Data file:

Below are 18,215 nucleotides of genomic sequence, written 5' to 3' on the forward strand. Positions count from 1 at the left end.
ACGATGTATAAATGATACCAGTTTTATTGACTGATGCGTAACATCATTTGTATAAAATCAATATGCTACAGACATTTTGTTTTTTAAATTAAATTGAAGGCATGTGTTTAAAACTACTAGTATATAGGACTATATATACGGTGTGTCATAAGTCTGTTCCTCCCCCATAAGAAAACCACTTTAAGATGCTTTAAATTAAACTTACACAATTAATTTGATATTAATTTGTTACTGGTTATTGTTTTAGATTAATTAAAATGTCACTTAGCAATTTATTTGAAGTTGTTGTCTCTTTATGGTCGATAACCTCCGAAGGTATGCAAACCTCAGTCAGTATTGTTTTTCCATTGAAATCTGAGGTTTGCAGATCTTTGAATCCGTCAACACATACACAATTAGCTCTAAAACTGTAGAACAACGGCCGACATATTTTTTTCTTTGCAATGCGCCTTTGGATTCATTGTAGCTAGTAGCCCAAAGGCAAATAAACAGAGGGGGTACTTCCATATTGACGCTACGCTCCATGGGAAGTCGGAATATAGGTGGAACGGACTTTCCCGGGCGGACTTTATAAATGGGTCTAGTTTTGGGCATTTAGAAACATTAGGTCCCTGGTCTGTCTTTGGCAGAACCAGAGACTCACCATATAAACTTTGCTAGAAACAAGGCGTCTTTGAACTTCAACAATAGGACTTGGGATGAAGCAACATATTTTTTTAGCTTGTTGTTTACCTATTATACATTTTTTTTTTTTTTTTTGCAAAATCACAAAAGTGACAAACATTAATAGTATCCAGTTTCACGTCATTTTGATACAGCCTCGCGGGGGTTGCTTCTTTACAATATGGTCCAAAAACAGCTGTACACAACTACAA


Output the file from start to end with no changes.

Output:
Below are 18,215 nucleotides of genomic sequence, written 5' to 3' on the forward strand. Positions count from 1 at the left end.
ACGATGTATAAATGATACCAGTTTTATTGACTGATGCGTAACATCATTTGTATAAAATCAATATGCTACAGACATTTTGTTTTTTAAATTAAATTGAAGGCATGTGTTTAAAACTACTAGTATATAGGACTATATATACGGTGTGTCATAAGTCTGTTCCTCCCCCATAAGAAAACCACTTTAAGATGCTTTAAATTAAACTTACACAATTAATTTGATATTAATTTGTTACTGGTTATTGTTTTAGATTAATTAAAATGTCACTTAGCAATTTATTTGAAGTTGTTGTCTCTTTATGGTCGATAACCTCCGAAGGTATGCAAACCTCAGTCAGTATTGTTTTTCCATTGAAATCTGAGGTTTGCAGATCTTTGAATCCGTCAACACATACACAATTAGCTCTAAAACTGTAGAACAACGGCCGACATATTTTTTTCTTTGCAATGCGCCTTTGGATTCATTGTAGCTAGTAGCCCAAAGGCAAATAAACAGAGGGGGTACTTCCATATTGACGCTACGCTCCATGGGAAGTCGGAATATAGGTGGAACGGACTTTCCCGGGCGGACTTTATAAATGGGTCTAGTTTTGGGCATTTAGAAACATTAGGTCCCTGGTCTGTCTTTGGCAGAACCAGAGACTCACCATATAAACTTTGCTAGAAACAAGGCGTCTTTGAACTTCAACAATAGGACTTGGGATGAAGCAACATATTTTTTTAGCTTGTTGTTTACCTATTATACATTTTTTTTTTTTTTTTTGCAAAATCACAAAAGTGACAAACATTAATAGTATCCAGTTTCACGTCATTTTGATACAGCCTCGCGGGGGTTGCTTCTTTACAATATGGTCCAAAAACAGCTGTACACAACTACAA